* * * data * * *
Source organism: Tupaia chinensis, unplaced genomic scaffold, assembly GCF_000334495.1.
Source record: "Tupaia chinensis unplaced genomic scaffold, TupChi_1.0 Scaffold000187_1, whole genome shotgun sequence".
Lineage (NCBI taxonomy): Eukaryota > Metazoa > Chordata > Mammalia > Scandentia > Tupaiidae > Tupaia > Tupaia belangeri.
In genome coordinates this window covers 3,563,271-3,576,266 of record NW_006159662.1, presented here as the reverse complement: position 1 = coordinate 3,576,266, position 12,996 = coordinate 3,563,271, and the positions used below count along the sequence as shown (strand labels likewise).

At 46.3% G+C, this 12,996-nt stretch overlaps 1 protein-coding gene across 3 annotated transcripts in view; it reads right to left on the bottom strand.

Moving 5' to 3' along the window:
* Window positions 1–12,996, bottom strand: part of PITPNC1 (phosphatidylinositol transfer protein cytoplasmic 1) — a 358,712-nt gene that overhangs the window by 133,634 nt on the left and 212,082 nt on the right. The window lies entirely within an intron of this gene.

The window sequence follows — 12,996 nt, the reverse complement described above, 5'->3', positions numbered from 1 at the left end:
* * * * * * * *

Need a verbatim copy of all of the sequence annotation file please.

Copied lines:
Source organism: Tupaia chinensis, unplaced genomic scaffold, assembly GCF_000334495.1.
Source record: "Tupaia chinensis unplaced genomic scaffold, TupChi_1.0 Scaffold000187_1, whole genome shotgun sequence".
Lineage (NCBI taxonomy): Eukaryota > Metazoa > Chordata > Mammalia > Scandentia > Tupaiidae > Tupaia > Tupaia belangeri.
In genome coordinates this window covers 3,563,271-3,576,266 of record NW_006159662.1, presented here as the reverse complement: position 1 = coordinate 3,576,266, position 12,996 = coordinate 3,563,271, and the positions used below count along the sequence as shown (strand labels likewise).

At 46.3% G+C, this 12,996-nt stretch overlaps 1 protein-coding gene across 3 annotated transcripts in view; it reads right to left on the bottom strand.

Moving 5' to 3' along the window:
* Window positions 1–12,996, bottom strand: part of PITPNC1 (phosphatidylinositol transfer protein cytoplasmic 1) — a 358,712-nt gene that overhangs the window by 133,634 nt on the left and 212,082 nt on the right. The window lies entirely within an intron of this gene.

The window sequence follows — 12,996 nt, the reverse complement described above, 5'->3', positions numbered from 1 at the left end: